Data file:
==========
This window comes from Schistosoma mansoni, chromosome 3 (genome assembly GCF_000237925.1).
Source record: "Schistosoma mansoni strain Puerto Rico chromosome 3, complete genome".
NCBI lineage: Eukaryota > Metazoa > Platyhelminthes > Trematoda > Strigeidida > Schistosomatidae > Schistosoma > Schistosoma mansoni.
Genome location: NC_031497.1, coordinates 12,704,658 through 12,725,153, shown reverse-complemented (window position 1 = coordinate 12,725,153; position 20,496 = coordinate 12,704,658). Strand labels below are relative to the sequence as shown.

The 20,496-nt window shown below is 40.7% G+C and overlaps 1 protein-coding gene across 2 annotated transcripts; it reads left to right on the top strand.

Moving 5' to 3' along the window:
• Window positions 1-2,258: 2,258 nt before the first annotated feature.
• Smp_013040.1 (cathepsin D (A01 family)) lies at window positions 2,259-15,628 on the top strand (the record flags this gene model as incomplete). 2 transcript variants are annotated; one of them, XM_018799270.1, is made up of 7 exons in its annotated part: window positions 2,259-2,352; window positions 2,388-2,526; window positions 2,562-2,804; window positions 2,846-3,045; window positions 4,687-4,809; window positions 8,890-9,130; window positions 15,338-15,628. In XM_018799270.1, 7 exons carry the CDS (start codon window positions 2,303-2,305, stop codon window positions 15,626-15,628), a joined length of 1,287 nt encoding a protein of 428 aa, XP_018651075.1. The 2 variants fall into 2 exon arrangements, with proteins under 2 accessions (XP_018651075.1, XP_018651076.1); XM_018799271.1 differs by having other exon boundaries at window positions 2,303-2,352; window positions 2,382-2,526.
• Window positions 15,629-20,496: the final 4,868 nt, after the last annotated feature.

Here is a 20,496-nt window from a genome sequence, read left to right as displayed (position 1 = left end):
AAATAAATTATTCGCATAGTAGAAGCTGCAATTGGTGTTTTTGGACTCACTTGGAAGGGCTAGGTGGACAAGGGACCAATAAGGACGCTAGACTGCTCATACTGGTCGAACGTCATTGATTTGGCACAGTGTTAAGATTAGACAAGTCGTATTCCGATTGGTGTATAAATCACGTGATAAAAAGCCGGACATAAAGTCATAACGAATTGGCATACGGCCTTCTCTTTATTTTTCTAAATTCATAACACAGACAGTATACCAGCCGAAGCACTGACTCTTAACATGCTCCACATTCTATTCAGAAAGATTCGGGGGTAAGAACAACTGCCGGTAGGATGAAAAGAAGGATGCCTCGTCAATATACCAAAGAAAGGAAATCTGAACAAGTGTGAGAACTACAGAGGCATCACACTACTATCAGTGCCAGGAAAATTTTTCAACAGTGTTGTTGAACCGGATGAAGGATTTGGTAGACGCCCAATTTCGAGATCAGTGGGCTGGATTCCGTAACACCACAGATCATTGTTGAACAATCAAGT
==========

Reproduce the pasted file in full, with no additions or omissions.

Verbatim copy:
This window comes from Schistosoma mansoni, chromosome 3 (genome assembly GCF_000237925.1).
Source record: "Schistosoma mansoni strain Puerto Rico chromosome 3, complete genome".
NCBI lineage: Eukaryota > Metazoa > Platyhelminthes > Trematoda > Strigeidida > Schistosomatidae > Schistosoma > Schistosoma mansoni.
Genome location: NC_031497.1, coordinates 12,704,658 through 12,725,153, shown reverse-complemented (window position 1 = coordinate 12,725,153; position 20,496 = coordinate 12,704,658). Strand labels below are relative to the sequence as shown.

The 20,496-nt window shown below is 40.7% G+C and overlaps 1 protein-coding gene across 2 annotated transcripts; it reads left to right on the top strand.

Moving 5' to 3' along the window:
• Window positions 1-2,258: 2,258 nt before the first annotated feature.
• Smp_013040.1 (cathepsin D (A01 family)) lies at window positions 2,259-15,628 on the top strand (the record flags this gene model as incomplete). 2 transcript variants are annotated; one of them, XM_018799270.1, is made up of 7 exons in its annotated part: window positions 2,259-2,352; window positions 2,388-2,526; window positions 2,562-2,804; window positions 2,846-3,045; window positions 4,687-4,809; window positions 8,890-9,130; window positions 15,338-15,628. In XM_018799270.1, 7 exons carry the CDS (start codon window positions 2,303-2,305, stop codon window positions 15,626-15,628), a joined length of 1,287 nt encoding a protein of 428 aa, XP_018651075.1. The 2 variants fall into 2 exon arrangements, with proteins under 2 accessions (XP_018651075.1, XP_018651076.1); XM_018799271.1 differs by having other exon boundaries at window positions 2,303-2,352; window positions 2,382-2,526.
• Window positions 15,629-20,496: the final 4,868 nt, after the last annotated feature.

Here is a 20,496-nt window from a genome sequence, read left to right as displayed (position 1 = left end):
AAATAAATTATTCGCATAGTAGAAGCTGCAATTGGTGTTTTTGGACTCACTTGGAAGGGCTAGGTGGACAAGGGACCAATAAGGACGCTAGACTGCTCATACTGGTCGAACGTCATTGATTTGGCACAGTGTTAAGATTAGACAAGTCGTATTCCGATTGGTGTATAAATCACGTGATAAAAAGCCGGACATAAAGTCATAACGAATTGGCATACGGCCTTCTCTTTATTTTTCTAAATTCATAACACAGACAGTATACCAGCCGAAGCACTGACTCTTAACATGCTCCACATTCTATTCAGAAAGATTCGGGGGTAAGAACAACTGCCGGTAGGATGAAAAGAAGGATGCCTCGTCAATATACCAAAGAAAGGAAATCTGAACAAGTGTGAGAACTACAGAGGCATCACACTACTATCAGTGCCAGGAAAATTTTTCAACAGTGTTGTTGAACCGGATGAAGGATTTGGTAGACGCCCAATTTCGAGATCAGTGGGCTGGATTCCGTAACACCACAGATCATTGTTGAACAATCAAGT